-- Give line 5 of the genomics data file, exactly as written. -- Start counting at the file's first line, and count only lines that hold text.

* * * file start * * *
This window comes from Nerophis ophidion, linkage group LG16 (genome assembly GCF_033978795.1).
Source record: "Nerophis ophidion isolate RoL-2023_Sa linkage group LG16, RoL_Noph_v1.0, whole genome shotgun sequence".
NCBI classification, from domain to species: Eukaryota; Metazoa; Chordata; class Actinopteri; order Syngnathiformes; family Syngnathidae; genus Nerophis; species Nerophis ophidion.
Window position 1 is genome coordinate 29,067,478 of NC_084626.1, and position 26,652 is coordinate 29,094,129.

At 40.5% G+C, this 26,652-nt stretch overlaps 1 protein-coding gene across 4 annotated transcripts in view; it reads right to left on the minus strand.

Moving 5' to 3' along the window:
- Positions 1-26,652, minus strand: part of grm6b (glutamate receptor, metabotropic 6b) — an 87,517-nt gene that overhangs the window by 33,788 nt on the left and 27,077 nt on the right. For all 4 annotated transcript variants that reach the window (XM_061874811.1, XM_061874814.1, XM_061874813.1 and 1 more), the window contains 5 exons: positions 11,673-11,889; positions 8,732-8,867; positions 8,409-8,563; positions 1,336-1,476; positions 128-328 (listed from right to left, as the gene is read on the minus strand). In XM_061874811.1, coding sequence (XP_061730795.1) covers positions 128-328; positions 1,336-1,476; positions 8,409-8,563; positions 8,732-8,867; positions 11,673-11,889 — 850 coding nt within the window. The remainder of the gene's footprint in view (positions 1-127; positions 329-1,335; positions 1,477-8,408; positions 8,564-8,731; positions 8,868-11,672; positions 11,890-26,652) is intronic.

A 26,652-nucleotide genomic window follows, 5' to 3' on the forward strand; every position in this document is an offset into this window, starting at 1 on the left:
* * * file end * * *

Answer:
At 40.5% G+C, this 26,652-nt stretch overlaps 1 protein-coding gene across 4 annotated transcripts in view; it reads right to left on the minus strand.